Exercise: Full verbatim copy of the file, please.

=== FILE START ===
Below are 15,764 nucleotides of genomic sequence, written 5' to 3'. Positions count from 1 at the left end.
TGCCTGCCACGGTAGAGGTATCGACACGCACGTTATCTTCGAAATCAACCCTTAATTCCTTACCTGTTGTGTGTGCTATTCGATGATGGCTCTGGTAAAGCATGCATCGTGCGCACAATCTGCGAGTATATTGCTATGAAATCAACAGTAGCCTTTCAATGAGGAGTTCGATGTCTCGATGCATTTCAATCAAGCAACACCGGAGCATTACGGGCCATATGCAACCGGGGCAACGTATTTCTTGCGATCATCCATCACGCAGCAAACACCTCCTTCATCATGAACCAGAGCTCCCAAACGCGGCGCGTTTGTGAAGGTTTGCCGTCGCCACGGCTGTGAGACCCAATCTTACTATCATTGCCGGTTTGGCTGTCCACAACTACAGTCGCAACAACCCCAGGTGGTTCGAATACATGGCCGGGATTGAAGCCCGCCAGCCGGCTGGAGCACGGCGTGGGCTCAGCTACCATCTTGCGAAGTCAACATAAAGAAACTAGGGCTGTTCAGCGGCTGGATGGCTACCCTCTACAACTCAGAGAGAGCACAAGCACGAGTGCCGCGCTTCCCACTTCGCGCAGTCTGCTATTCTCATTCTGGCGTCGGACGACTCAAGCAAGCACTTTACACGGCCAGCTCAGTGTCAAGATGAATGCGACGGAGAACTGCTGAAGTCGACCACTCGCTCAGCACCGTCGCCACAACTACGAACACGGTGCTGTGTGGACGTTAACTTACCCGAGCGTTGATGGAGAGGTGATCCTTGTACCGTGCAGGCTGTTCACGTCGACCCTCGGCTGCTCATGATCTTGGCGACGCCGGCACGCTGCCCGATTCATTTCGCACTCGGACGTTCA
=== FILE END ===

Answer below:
Below are 15,764 nucleotides of genomic sequence, written 5' to 3'. Positions count from 1 at the left end.
TGCCTGCCACGGTAGAGGTATCGACACGCACGTTATCTTCGAAATCAACCCTTAATTCCTTACCTGTTGTGTGTGCTATTCGATGATGGCTCTGGTAAAGCATGCATCGTGCGCACAATCTGCGAGTATATTGCTATGAAATCAACAGTAGCCTTTCAATGAGGAGTTCGATGTCTCGATGCATTTCAATCAAGCAACACCGGAGCATTACGGGCCATATGCAACCGGGGCAACGTATTTCTTGCGATCATCCATCACGCAGCAAACACCTCCTTCATCATGAACCAGAGCTCCCAAACGCGGCGCGTTTGTGAAGGTTTGCCGTCGCCACGGCTGTGAGACCCAATCTTACTATCATTGCCGGTTTGGCTGTCCACAACTACAGTCGCAACAACCCCAGGTGGTTCGAATACATGGCCGGGATTGAAGCCCGCCAGCCGGCTGGAGCACGGCGTGGGCTCAGCTACCATCTTGCGAAGTCAACATAAAGAAACTAGGGCTGTTCAGCGGCTGGATGGCTACCCTCTACAACTCAGAGAGAGCACAAGCACGAGTGCCGCGCTTCCCACTTCGCGCAGTCTGCTATTCTCATTCTGGCGTCGGACGACTCAAGCAAGCACTTTACACGGCCAGCTCAGTGTCAAGATGAATGCGACGGAGAACTGCTGAAGTCGACCACTCGCTCAGCACCGTCGCCACAACTACGAACACGGTGCTGTGTGGACGTTAACTTACCCGAGCGTTGATGGAGAGGTGATCCTTGTACCGTGCAGGCTGTTCACGTCGACCCTCGGCTGCTCATGATCTTGGCGACGCCGGCACGCTGCCCGATTCATTTCGCACTCGGACGTTCA